Roman Catholic Church appoints 10th Bishop of Duluth
The Right Reverend Daniel Felton, a longtime pastor in the Diocese of Green Bay, Wisconsin, has been appointed by Pope Francis to be the 10th Bishop in the 122-year history of the Diocese of Northeast Minnesota.
“I can’t wait to get out into parishes and schools,” Felton said at an introductory press conference Wednesday. “I’m a pastor at heart. This is what I live to do; this is what I love to do. Plus I can be off the field with our pastors and lay leaders and all the people who do. part of this diocese – this is where I want to be, this is where I want to lead and this is where I want to be the Shepherd. “
Felton, 66, has been Vicar General and Moderator of the Curia of Green Bay since 2014. He was ordained a priest in the Diocese of Green Bay in 1981 by Bishop Aloysius Wycislo.
Felton’s assignments have come throughout Northwestern Wisconsin, including Holy Innocents in Manitowoc, St. Raphael the Archange in Oshkosh, and St. Francis of Assisi Parish in Manitowoc. He was also director of affiliate affairs for the Catholic Telecommunications Network of America.
Bishop-elect Daniel Felton listens to his presentation at a press conference at the Diocese of Duluth on Wednesday, April 7, 2021. Felton, of the Diocese of Green Bay, Wisconsin, has been announced as the 10th Bishop of the Diocese of Duluth. (Jed Carlson / [email protected])
The episcopal ordination and installation of Felton as Bishop of Duluth has been set for May 20.
“I just met Bishop-elect Felton, but I already know that he is a man of faith who has many gifts that he brings to us, and I think I can speak for everyone in the world. Diocese of Duluth when I say we look forward to getting to know him and him, said the Right Reverend James Bissonette, who has led the Diocese ad interim for the past 16 months.
Felton succeeds the late Bishop Paul Sirba, who died suddenly in December 2019.
Reverend Michel J. Mulloy was due to be ordained and installed as 10th bishop in Duluth in October, but resigned following a charge of child sexual abuse in the Diocese of Rapid City, South Dakota.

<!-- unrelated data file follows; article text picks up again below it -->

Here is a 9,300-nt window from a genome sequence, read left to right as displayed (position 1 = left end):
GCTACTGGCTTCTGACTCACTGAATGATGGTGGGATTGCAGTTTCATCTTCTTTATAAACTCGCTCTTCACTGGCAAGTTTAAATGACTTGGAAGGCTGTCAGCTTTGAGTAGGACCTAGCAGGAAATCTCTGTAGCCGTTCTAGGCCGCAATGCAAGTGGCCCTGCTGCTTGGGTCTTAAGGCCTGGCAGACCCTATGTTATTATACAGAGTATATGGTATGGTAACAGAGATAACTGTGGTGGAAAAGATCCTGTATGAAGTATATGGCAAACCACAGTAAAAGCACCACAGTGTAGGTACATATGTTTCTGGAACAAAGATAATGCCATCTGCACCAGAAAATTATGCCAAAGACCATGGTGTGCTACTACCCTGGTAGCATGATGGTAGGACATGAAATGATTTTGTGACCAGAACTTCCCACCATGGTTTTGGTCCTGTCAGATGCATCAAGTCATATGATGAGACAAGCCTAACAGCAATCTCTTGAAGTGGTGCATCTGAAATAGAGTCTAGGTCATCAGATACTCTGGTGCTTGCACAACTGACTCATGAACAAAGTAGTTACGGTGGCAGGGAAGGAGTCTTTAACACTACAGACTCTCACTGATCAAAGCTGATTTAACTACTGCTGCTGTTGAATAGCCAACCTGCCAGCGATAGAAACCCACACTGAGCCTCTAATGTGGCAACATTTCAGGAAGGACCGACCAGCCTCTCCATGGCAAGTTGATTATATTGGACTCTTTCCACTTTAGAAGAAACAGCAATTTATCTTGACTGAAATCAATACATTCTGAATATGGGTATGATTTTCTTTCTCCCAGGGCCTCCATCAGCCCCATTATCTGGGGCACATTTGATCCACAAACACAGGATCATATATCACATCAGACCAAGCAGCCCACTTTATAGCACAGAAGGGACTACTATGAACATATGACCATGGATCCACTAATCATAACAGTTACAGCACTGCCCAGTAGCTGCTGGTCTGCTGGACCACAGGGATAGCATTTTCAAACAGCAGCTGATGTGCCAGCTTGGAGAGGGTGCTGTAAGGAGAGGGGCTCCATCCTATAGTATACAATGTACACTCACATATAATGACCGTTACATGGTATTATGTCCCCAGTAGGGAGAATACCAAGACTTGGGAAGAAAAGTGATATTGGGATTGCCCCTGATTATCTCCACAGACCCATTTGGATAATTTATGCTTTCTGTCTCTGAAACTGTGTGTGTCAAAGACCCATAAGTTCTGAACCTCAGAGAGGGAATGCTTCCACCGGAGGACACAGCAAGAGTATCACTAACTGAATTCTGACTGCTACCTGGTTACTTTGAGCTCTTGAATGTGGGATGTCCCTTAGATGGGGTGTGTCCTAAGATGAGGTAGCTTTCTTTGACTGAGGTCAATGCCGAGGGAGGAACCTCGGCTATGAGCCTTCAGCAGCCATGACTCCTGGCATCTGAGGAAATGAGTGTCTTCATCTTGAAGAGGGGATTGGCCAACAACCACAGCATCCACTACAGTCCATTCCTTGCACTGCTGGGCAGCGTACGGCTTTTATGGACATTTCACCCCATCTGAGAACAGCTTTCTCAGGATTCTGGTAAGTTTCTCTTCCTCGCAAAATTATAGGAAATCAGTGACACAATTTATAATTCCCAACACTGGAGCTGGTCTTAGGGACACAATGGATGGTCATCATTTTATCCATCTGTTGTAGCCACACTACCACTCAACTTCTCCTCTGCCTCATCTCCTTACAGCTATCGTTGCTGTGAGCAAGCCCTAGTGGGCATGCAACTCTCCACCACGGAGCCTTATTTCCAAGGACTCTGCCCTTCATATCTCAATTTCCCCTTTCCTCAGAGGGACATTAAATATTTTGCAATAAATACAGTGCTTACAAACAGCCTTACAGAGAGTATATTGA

Felton, whose parents Carol and Ken owned a retail glass store, grew up as the oldest of five children in the Green Bay area. He attended St. Edward School in Mackville and Appleton West High School.
He holds a BA in Religious Studies and Psychology from St. Norbert College in De Pere, Wisconsin; a master’s degree in divinity from St. John’s University, Collegeville, Minnesota; and a BA in Sacred Theology and an MA in Social Communication from the Gregorian University of Rome.
Felton is a member of the Diocesan College of Consultors, the Presbyteral Council, the Bishop’s Advisory Council, the Staff Council, the Diocesan Financial Council, the St. Norbert Board of Trustees, and the Silver Lake Board of Trustees. Middle School. He is also a member of the National Advisory Council of the United States Conference of Catholic Bishops.
Felton thanked his family, Wisconsin parishioners, fellow church leaders, and most importantly, God, for the opportunity to lead the 10-county diocese which includes more than 44,000 Catholics and 71 parishes.
Rev. Daniel Felton speaks about new opportunities at a news conference at the Diocese of Duluth on Wednesday, April 7, 2021. Felton, of the Diocese of Green Bay, Wisconsin, has been announced to become the 10th Bishop of the Diocese of Duluth. (Jed Carlson / [email protected])
“Today I give glory and praise to God for my new family,” he said. “To all of you here in the Diocese of Duluth, you are my family. We are already a family in the sense that we are all beloved sons and daughters of the Father. We are all brothers and sisters in Jesus Christ. are all bound by the divine love of the Holy Spirit. “
Felton’s appointment comes as Catholics celebrate the holy season of Easter. He said he actually learned of his selection from the Vatican over the Palm Sunday weekend, so a decision was made not to announce his nomination until many of the festivities were over.
The new bishop also acknowledged the challenges posed by the COVID-19 pandemic. When her father passed away last May, the family had to hold a funeral with just 10 people, and her mother had to move to an assisted living facility that remained fully closed for many months.
As the pandemic has forced many people out of church pews every Sunday, Felton said there was now optimism that more parishioners may return. He said churches have also had to be creative in reaching people in their communities and beyond, offering services such as live streaming, which may continue into the future.
“I think this is a time of great opportunity,” he said. “Every challenge has its blessing to go with it.”
This story was updated at 5:14 p.m. on April 7 with additional quotes and information from a press conference. It was originally posted at 1:03 p.m. on April 7.